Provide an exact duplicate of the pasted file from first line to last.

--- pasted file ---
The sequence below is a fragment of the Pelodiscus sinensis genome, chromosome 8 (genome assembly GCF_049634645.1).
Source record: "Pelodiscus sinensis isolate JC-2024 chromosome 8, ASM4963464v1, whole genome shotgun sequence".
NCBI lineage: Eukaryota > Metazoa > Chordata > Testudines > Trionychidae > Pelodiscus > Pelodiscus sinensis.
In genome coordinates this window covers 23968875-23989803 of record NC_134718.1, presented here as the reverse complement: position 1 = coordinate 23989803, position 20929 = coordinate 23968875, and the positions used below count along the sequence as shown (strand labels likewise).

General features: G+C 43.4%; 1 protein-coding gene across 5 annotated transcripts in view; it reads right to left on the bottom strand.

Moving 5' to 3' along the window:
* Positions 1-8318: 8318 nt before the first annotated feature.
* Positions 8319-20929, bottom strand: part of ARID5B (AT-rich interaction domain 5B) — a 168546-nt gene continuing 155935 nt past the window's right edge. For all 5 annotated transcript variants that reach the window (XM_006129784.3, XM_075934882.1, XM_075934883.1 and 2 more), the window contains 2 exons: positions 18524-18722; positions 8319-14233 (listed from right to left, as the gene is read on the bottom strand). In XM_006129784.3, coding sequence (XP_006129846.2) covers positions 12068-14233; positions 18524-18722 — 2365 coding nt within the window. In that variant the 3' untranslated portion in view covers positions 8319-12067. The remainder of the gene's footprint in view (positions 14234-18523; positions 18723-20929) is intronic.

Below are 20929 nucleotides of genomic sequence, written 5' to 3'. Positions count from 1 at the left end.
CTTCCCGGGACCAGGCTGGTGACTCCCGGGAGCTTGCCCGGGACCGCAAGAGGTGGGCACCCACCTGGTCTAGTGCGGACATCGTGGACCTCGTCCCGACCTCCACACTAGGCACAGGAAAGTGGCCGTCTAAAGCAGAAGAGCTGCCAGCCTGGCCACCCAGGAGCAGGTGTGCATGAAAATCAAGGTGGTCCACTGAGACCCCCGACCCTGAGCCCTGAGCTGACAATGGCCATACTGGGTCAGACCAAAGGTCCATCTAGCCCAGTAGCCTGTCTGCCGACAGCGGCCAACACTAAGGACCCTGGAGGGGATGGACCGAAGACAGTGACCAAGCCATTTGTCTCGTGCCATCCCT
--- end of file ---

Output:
The sequence below is a fragment of the Pelodiscus sinensis genome, chromosome 8 (genome assembly GCF_049634645.1).
Source record: "Pelodiscus sinensis isolate JC-2024 chromosome 8, ASM4963464v1, whole genome shotgun sequence".
NCBI lineage: Eukaryota > Metazoa > Chordata > Testudines > Trionychidae > Pelodiscus > Pelodiscus sinensis.
In genome coordinates this window covers 23968875-23989803 of record NC_134718.1, presented here as the reverse complement: position 1 = coordinate 23989803, position 20929 = coordinate 23968875, and the positions used below count along the sequence as shown (strand labels likewise).

General features: G+C 43.4%; 1 protein-coding gene across 5 annotated transcripts in view; it reads right to left on the bottom strand.

Moving 5' to 3' along the window:
* Positions 1-8318: 8318 nt before the first annotated feature.
* Positions 8319-20929, bottom strand: part of ARID5B (AT-rich interaction domain 5B) — a 168546-nt gene continuing 155935 nt past the window's right edge. For all 5 annotated transcript variants that reach the window (XM_006129784.3, XM_075934882.1, XM_075934883.1 and 2 more), the window contains 2 exons: positions 18524-18722; positions 8319-14233 (listed from right to left, as the gene is read on the bottom strand). In XM_006129784.3, coding sequence (XP_006129846.2) covers positions 12068-14233; positions 18524-18722 — 2365 coding nt within the window. In that variant the 3' untranslated portion in view covers positions 8319-12067. The remainder of the gene's footprint in view (positions 14234-18523; positions 18723-20929) is intronic.

Below are 20929 nucleotides of genomic sequence, written 5' to 3'. Positions count from 1 at the left end.
CTTCCCGGGACCAGGCTGGTGACTCCCGGGAGCTTGCCCGGGACCGCAAGAGGTGGGCACCCACCTGGTCTAGTGCGGACATCGTGGACCTCGTCCCGACCTCCACACTAGGCACAGGAAAGTGGCCGTCTAAAGCAGAAGAGCTGCCAGCCTGGCCACCCAGGAGCAGGTGTGCATGAAAATCAAGGTGGTCCACTGAGACCCCCGACCCTGAGCCCTGAGCTGACAATGGCCATACTGGGTCAGACCAAAGGTCCATCTAGCCCAGTAGCCTGTCTGCCGACAGCGGCCAACACTAAGGACCCTGGAGGGGATGGACCGAAGACAGTGACCAAGCCATTTGTCTCGTGCCATCCCT